Risk Containment or Reduction


In many cases during the risk assessment process, the project manager and the team will be able to identify strategies to minimize or eliminate the risk factors. For example, if the team is perceived to be a high risk because of lack of experience in the development platform, the recruiting of experts or hiring expert contractors can control the risk. All high risk factors that cannot be constrained or eliminated during the risk assessment sessions should have a risk memorandum developed for them, documenting the risk, the impact of the risk on the project, what actions the steering committee and project sponsor can take to assist in reducing the risk, and, for high-impact risks, a contingency plan. Figure 12.5 shows a sample form for this purpose.

Figure 12.5. Risk memorandum


False Science

Some approaches to risk assessment use probability and other scientific approaches. For example, you get assessments such as probability of risk occurring (.2) and so on. We believe that this is still a subjective technique and the use of indicators such as .2 gives business people a false sense of science and rigor. It is still all a series of guesses.

By estimating the costs (people, dollars, time lost) of noncontainment of the risk factor, the project manager can often help focus executives on the added value of proactive risk reduction.

Beam Us Up, Scotty

It is really important that you identify the contingency or fallback position for all high risk factors. What you will generally find is that the contingency will be similar for all high risks (e.g., to fall back to a minimum or "quick win" deliverable ; remember the previous chapter). You should never start a project without the ability, when things get too tough, to be "beamed up."

The proactive reduction or elimination of risk in a project is a classic case of win “win. The project's sponsor and clients win as they have a higher chance of success, and you and your team win because you have a higher chance of success and a lower level of pain in the project.

What is significant is that many project managers face risks in their projects that are beyond their capability (organizationally, politically , and financially ) to control and manage. The technique of risk memorandums enables the people within the organization with the right level of power to assist the project manager in managing the risks.

For larger projects, you may need to go even further than risk memorandums and, with the help of your team and stakeholders, you should develop a risk management plan.

Risk Management Plans

A risk management plan is an extension of the concept of risk memorandums. The model that we use is basically a text document that details for each unresolved high risk factor the following points:

  • Risk factor

  • Risk impact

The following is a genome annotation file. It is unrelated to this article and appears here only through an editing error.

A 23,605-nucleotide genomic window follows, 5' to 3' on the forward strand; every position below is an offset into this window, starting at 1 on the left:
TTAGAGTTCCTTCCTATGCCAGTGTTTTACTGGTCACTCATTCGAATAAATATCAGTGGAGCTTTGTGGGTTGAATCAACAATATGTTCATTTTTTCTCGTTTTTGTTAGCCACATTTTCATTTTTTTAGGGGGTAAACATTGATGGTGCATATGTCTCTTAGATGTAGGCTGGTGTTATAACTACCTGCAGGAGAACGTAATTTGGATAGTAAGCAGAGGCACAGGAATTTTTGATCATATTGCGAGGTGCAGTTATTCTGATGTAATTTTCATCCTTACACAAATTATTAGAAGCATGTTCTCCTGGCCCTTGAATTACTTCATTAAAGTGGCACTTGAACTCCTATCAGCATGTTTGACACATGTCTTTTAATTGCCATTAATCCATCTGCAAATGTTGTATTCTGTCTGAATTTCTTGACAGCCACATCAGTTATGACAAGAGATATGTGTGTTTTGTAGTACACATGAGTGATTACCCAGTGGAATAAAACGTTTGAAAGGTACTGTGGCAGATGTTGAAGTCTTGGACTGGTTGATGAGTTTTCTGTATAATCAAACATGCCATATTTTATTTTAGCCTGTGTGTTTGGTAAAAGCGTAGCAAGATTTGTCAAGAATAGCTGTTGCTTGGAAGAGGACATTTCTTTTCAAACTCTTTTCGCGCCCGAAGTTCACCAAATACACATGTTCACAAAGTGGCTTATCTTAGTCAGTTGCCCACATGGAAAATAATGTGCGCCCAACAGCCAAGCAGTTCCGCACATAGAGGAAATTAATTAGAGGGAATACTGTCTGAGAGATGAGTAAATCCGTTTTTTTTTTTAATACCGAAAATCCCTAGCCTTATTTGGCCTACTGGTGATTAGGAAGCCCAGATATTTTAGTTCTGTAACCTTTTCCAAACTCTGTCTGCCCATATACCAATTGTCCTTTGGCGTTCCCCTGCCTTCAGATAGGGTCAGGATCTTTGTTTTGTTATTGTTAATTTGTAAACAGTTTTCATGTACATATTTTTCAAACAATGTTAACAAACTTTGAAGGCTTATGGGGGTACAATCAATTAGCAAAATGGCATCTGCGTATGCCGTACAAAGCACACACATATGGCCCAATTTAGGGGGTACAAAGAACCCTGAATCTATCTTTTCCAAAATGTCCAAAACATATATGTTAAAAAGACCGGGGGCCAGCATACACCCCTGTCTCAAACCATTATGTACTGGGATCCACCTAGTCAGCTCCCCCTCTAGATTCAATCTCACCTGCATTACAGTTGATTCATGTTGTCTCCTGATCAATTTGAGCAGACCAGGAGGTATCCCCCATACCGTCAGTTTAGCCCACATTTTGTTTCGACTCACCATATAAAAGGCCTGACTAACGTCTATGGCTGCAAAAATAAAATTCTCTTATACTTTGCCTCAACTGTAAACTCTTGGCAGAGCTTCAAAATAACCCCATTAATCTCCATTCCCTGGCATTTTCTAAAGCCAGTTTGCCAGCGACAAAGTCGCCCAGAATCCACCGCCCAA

• Date by when the risk impact should be evident

  • Risk containment strategies

  • Person responsible for implementing strategy

  • Date or timing for implementation

  • Cost of containment strategy

  • A time line or schedule for risk action (optional)

Risk Tracking and Reporting

The final process of risk management occurs during the project. Having identified the high risk factors and implemented the proactive risk reduction strategies before commencing the project, you, your team, your project sponsor, and the project stakeholders must regularly monitor and report on the following:

  • The effectiveness of the implemented risk reduction strategies;

  • The emergence of any new risk factors;

  • The elimination of existing risk factors; and

  • Any change of status of existing risk factors, for example, a medium risk factor becomes high risk.

This monitoring would typically occur during the normal project tracking and review meetings and reviews undertaken throughout the project. However, it is important that you and your team constantly adopt a risk perspective and keep your collective "risk antenna" tuned for any early warning signs of new risks or changes in the level of existing risks. For example, during a team meeting with stakeholders, a new requirement emerges. Although the impact of the new requirement would typically be assessed from an effort and time perspective, the impact of the new requirement on risk should also be carefully evaluated and reported to the sponsor and stakeholders.

Risk Management Committee

In larger projects, it is useful to convene a risk management committee. This committee is usually a subset of the project steering committee and would include the project sponsor, the project manager and a representative from internal and, in some cases, external auditing. We suggest that after each project steering committee meeting, the risk management committee has its meeting. The risk management committee would review the risk management plan and the risk reporting documents.

Radical Project Management
Radical Project Management
ISBN: 0130094862
EAN: 2147483647
Year: 2002
Pages: 136
Authors: Rob Thomsett

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